To put it simply, the Woo Audio WA2 is the best headphone amplifier in its price category by a mile. It provides an experience that is completely luscious -- deep, smooth bass, rich vocal reproduction, and a sweet, spacious, notably airy treble that's smashing for live classical performances, although can handle anything you throw its way. Superb
We don't subscribe to the belief that older is always better in the audio world, or that the only way to enjoy high quality music is from vinyl, through a vintage valve amplifier, with £300 interconnects. What's important is that it just sounds amazing.
Woo Audio hand-build and hand-wire ultra high-end headphone amplifiers using vintage valve amplification. Whether valves are better than transistors is like asking whether dogs are better than trees -- it's down to preference, and ultimately, what sound you're after.
But a headphone amplifier is highly recommended for higher-end headphones, just as a 1080p plasma HDTV is recommended if you're buying Blu-ray discs. The Woo Audio 2 is in the middle of the Woo Audio amp range, and costs around £640 direct from the manufacturer's Web site.
Each hand-built WA2 is as stunningly impressive visually as it is tank-like in its construction. The entirely anodised-aluminium chassis has been meticulously designed and built with care, but does get fiercely hot thanks to the burning-hot tubes. Fatman's iTube 452 came with a removable metal cover to shield you from burns or knocks, but the WA2's tubes offer no such protection.
A single 6.3mm headphone jack sits on the front, to the left of a large volume knob and source input controller -- both also cast from aluminium. The tubes themselves come in separate boxes when the amp is delivered and must be fixed manually. It's easy, and allows for an upgrade or replacement in the future. Woo Audio also offers various tube upgrades at the time of the purchase order.
This isn't an amp for your average earphones, as most are designed to be portable and powered by low-power devices such as iPods. The WA2 is geared towards full-sized hi-fi headphones with impedance values between 30-600 Ohms, and it'll handle frequencies between 8Hz-100kHz.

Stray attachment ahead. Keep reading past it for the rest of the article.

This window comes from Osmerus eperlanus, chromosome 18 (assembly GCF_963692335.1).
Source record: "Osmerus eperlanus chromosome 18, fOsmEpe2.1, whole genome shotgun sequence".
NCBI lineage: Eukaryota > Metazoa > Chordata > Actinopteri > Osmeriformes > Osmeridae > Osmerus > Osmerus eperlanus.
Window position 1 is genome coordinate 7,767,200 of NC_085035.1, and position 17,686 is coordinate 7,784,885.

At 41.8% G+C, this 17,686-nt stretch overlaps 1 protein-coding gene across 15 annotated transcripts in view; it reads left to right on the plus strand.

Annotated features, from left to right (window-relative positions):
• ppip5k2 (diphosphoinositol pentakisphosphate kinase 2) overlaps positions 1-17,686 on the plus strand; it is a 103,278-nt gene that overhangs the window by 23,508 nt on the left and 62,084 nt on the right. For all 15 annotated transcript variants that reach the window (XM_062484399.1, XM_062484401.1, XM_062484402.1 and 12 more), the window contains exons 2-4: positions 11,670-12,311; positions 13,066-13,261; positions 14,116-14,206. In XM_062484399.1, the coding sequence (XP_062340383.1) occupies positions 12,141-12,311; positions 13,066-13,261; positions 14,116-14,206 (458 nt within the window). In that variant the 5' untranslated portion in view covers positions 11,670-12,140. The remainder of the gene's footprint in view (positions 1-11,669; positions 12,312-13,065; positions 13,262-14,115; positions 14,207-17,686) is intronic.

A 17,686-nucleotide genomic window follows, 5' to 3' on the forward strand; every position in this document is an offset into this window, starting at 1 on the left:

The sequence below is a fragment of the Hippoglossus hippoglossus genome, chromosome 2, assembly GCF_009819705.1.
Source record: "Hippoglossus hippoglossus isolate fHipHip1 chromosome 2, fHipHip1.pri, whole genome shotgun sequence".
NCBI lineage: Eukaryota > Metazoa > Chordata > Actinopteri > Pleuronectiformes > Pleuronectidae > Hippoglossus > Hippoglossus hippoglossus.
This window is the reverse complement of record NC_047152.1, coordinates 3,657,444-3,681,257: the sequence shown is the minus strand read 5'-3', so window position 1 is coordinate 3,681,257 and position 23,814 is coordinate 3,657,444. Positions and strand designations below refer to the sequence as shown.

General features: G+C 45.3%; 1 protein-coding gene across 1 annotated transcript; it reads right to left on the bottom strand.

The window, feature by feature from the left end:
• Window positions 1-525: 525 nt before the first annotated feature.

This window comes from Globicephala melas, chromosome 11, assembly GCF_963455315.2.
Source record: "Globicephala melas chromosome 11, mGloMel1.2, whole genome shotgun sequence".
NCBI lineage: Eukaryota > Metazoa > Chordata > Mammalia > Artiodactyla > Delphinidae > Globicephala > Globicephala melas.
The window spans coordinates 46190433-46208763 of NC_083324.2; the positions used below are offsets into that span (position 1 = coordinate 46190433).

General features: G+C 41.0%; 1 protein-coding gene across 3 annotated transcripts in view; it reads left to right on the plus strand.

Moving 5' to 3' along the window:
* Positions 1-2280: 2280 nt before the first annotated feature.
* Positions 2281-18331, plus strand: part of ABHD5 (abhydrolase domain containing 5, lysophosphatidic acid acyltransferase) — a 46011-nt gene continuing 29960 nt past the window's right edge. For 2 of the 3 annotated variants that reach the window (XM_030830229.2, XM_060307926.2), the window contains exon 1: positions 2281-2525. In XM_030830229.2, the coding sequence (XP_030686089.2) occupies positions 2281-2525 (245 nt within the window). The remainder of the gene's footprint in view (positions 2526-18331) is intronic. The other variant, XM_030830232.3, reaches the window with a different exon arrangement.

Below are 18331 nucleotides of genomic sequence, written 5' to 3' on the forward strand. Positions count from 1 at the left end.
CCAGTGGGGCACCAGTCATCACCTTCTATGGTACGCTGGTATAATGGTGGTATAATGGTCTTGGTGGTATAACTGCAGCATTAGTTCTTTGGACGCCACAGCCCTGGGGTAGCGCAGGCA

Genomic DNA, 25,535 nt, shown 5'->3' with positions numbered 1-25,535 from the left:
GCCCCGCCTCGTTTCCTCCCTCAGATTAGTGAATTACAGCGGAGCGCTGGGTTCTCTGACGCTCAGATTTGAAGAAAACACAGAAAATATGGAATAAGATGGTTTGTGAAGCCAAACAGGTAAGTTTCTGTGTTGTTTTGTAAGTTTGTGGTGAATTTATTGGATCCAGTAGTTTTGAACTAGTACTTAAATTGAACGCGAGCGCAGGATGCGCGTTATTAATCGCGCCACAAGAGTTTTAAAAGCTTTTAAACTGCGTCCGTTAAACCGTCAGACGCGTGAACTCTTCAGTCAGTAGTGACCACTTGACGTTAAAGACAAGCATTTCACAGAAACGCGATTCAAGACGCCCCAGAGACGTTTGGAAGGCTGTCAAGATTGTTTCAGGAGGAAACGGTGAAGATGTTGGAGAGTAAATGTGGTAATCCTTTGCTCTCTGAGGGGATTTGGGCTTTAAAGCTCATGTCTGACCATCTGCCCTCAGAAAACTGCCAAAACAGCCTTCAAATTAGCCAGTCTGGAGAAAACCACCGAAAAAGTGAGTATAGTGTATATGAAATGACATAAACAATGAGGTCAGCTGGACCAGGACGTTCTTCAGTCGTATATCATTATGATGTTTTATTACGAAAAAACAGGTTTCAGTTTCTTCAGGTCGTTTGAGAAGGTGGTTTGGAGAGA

Four pairs of stereo RCA inputs live around the back of the system which can be selected with one of the aforementioned huge knobs up front, letting you wire up a CD player, DVD system, docked iPod and laptop, concurrently.
Seriously, what do you think you're paying £600 for?
Well, since you asked, an integrated valve-based pre-amp -- and a pre-out option if you want to send the pre-amp signal to a separate amp. This is unusual for headphone amplifiers, but with the combination of multiple inputs and the functions of a valve-based pre-amp, you get a glimpse at the bonuses the WA2 offers over similarly priced competition.
We spent two months with the WA2 before putting our thoughts to paper, during which time we listened for hours, daily, with a range of headphones, including Denon AH-D5000 and AH-D7000, Sennheiser HD 650, AKG K 701, Audio Technica W1000, W5000 and AD700, and more recently the Grado GS1000s, to name some favourites. And of course SACD was used where possible.
The hype this amplifier receives is highly justified, with truly divine sound quality across the board. Its deep, powerful performance with the HD 650s were particularly enjoyable, along with the K 701s and both Denon models mentioned.
If we had to pick a single word to describe the Woo Audio experience, it would be 'luscious' -- deep, smooth bass, rich vocal reproduction, and a sweet, spacious, notably airy treble that's smashing for live classical performances. Switching to even a £250 headphone amp will make a huge difference over the integrated headphone amps on a modern hi-fi amplifier, but the WA2 pushes this difference into a new dimension.
Listening to Mary Black's 1989 studio performance of Columbus, for example, was one of the defining moments when testing the WA2. Not only was her naturally beautiful voice delivered more perfectly than we've heard before, but every aspect of the recording was too good not to grin to during listening. The double bass produced notes astoundingly deep at times, yet remained under perfect control, and the hi-hats, violin, guitar and delicate drumming were spine-tingling in their clarity and presence.
But our listening wasn't restricted to music typically enjoyed through gear like this -- we listened to just as much hard dance, brutal death metal, even classic recordings of Balinese gamelan, as we did jazz and the entire career of Pink Floyd. There was nothing we found the amp couldn't handle as well as other amps, but many it could handle significantly better. Feed it vocals, jazz, orchestral, soul, folk, country, easy listening, even R 'n' B, hip hop and dance, and you're in for a treat.
We're used to to the sound of our most highly rated headphones through our existing, impressive-in-their-own-right amplifiers, but the WA2 breathes phenomenal new life into even the greatest headphones on the planet, our favourite for use with this setup being the Sennheiser HD 650s or Denon AH-D7000.
It may not rise to the greater heights reached by the more costly Woo Audio gear, but at this price point it blew away everything we've ever heard. Highly recommended.
Edited by Cristina Psomadakis